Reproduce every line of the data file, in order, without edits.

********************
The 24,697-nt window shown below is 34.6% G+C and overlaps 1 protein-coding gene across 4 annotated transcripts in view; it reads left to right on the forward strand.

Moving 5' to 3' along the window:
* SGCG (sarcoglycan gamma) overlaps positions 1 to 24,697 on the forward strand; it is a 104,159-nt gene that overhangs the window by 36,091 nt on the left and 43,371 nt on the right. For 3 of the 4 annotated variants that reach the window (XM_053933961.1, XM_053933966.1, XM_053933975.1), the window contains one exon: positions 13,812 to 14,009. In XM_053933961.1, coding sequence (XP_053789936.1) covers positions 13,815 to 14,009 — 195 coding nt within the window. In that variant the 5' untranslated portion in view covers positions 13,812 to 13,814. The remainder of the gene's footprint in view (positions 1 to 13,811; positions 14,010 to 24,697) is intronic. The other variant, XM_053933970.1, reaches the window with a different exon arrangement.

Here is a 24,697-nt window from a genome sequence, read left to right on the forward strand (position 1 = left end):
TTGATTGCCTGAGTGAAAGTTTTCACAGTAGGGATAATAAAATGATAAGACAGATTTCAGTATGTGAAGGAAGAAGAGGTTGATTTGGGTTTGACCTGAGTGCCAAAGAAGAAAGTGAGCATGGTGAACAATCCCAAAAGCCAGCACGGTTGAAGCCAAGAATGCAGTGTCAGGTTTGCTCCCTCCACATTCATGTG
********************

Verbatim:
The 24,697-nt window shown below is 34.6% G+C and overlaps 1 protein-coding gene across 4 annotated transcripts in view; it reads left to right on the forward strand.

Moving 5' to 3' along the window:
* SGCG (sarcoglycan gamma) overlaps positions 1 to 24,697 on the forward strand; it is a 104,159-nt gene that overhangs the window by 36,091 nt on the left and 43,371 nt on the right. For 3 of the 4 annotated variants that reach the window (XM_053933961.1, XM_053933966.1, XM_053933975.1), the window contains one exon: positions 13,812 to 14,009. In XM_053933961.1, coding sequence (XP_053789936.1) covers positions 13,815 to 14,009 — 195 coding nt within the window. In that variant the 5' untranslated portion in view covers positions 13,812 to 13,814. The remainder of the gene's footprint in view (positions 1 to 13,811; positions 14,010 to 24,697) is intronic. The other variant, XM_053933970.1, reaches the window with a different exon arrangement.

Here is a 24,697-nt window from a genome sequence, read left to right on the forward strand (position 1 = left end):
TTGATTGCCTGAGTGAAAGTTTTCACAGTAGGGATAATAAAATGATAAGACAGATTTCAGTATGTGAAGGAAGAAGAGGTTGATTTGGGTTTGACCTGAGTGCCAAAGAAGAAAGTGAGCATGGTGAACAATCCCAAAAGCCAGCACGGTTGAAGCCAAGAATGCAGTGTCAGGTTTGCTCCCTCCACATTCATGTG